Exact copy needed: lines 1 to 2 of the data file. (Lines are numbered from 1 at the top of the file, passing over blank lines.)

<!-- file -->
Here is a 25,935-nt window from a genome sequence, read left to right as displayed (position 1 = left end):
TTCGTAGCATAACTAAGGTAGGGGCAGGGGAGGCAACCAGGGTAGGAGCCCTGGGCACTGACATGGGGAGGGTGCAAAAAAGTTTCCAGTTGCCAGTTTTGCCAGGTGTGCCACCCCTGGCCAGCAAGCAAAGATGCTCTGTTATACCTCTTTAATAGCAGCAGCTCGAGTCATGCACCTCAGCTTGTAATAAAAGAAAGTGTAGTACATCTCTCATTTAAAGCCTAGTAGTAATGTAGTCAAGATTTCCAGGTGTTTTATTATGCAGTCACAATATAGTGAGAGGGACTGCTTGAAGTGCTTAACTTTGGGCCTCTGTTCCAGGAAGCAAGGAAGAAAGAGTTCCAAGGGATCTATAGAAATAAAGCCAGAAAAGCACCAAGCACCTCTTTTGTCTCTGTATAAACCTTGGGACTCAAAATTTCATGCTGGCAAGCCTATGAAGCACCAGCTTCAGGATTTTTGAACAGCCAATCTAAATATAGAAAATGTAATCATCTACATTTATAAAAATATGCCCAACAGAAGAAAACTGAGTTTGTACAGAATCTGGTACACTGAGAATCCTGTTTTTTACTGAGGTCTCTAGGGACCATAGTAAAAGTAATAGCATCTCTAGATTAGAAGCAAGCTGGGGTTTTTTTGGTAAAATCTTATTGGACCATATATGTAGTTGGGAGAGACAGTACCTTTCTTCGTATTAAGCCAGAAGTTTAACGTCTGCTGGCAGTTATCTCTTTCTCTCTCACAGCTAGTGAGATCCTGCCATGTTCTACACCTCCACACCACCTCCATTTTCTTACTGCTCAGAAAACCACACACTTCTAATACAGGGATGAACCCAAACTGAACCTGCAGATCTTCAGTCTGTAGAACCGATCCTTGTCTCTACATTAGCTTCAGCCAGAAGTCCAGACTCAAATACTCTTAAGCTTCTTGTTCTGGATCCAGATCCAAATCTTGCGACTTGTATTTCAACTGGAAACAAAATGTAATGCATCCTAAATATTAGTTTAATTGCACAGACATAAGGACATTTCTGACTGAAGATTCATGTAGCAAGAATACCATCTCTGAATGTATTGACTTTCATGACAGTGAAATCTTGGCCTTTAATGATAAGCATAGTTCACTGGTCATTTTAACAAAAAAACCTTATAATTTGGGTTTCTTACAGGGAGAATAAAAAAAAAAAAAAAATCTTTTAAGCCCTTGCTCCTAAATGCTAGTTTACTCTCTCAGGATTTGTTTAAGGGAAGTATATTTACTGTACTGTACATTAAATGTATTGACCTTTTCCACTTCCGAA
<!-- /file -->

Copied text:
Here is a 25,935-nt window from a genome sequence, read left to right as displayed (position 1 = left end):
TTCGTAGCATAACTAAGGTAGGGGCAGGGGAGGCAACCAGGGTAGGAGCCCTGGGCACTGACATGGGGAGGGTGCAAAAAAGTTTCCAGTTGCCAGTTTTGCCAGGTGTGCCACCCCTGGCCAGCAAGCAAAGATGCTCTGTTATACCTCTTTAATAGCAGCAGCTCGAGTCATGCACCTCAGCTTGTAATAAAAGAAAGTGTAGTACATCTCTCATTTAAAGCCTAGTAGTAATGTAGTCAAGATTTCCAGGTGTTTTATTATGCAGTCACAATATAGTGAGAGGGACTGCTTGAAGTGCTTAACTTTGGGCCTCTGTTCCAGGAAGCAAGGAAGAAAGAGTTCCAAGGGATCTATAGAAATAAAGCCAGAAAAGCACCAAGCACCTCTTTTGTCTCTGTATAAACCTTGGGACTCAAAATTTCATGCTGGCAAGCCTATGAAGCACCAGCTTCAGGATTTTTGAACAGCCAATCTAAATATAGAAAATGTAATCATCTACATTTATAAAAATATGCCCAACAGAAGAAAACTGAGTTTGTACAGAATCTGGTACACTGAGAATCCTGTTTTTTACTGAGGTCTCTAGGGACCATAGTAAAAGTAATAGCATCTCTAGATTAGAAGCAAGCTGGGGTTTTTTTGGTAAAATCTTATTGGACCATATATGTAGTTGGGAGAGACAGTACCTTTCTTCGTATTAAGCCAGAAGTTTAACGTCTGCTGGCAGTTATCTCTTTCTCTCTCACAGCTAGTGAGATCCTGCCATGTTCTACACCTCCACACCACCTCCATTTTCTTACTGCTCAGAAAACCACACACTTCTAATACAGGGATGAACCCAAACTGAACCTGCAGATCTTCAGTCTGTAGAACCGATCCTTGTCTCTACATTAGCTTCAGCCAGAAGTCCAGACTCAAATACTCTTAAGCTTCTTGTTCTGGATCCAGATCCAAATCTTGCGACTTGTATTTCAACTGGAAACAAAATGTAATGCATCCTAAATATTAGTTTAATTGCACAGACATAAGGACATTTCTGACTGAAGATTCATGTAGCAAGAATACCATCTCTGAATGTATTGACTTTCATGACAGTGAAATCTTGGCCTTTAATGATAAGCATAGTTCACTGGTCATTTTAACAAAAAAACCTTATAATTTGGGTTTCTTACAGGGAGAATAAAAAAAAAAAAAAAATCTTTTAAGCCCTTGCTCCTAAATGCTAGTTTACTCTCTCAGGATTTGTTTAAGGGAAGTATATTTACTGTACTGTACATTAAATGTATTGACCTTTTCCACTTCCGAA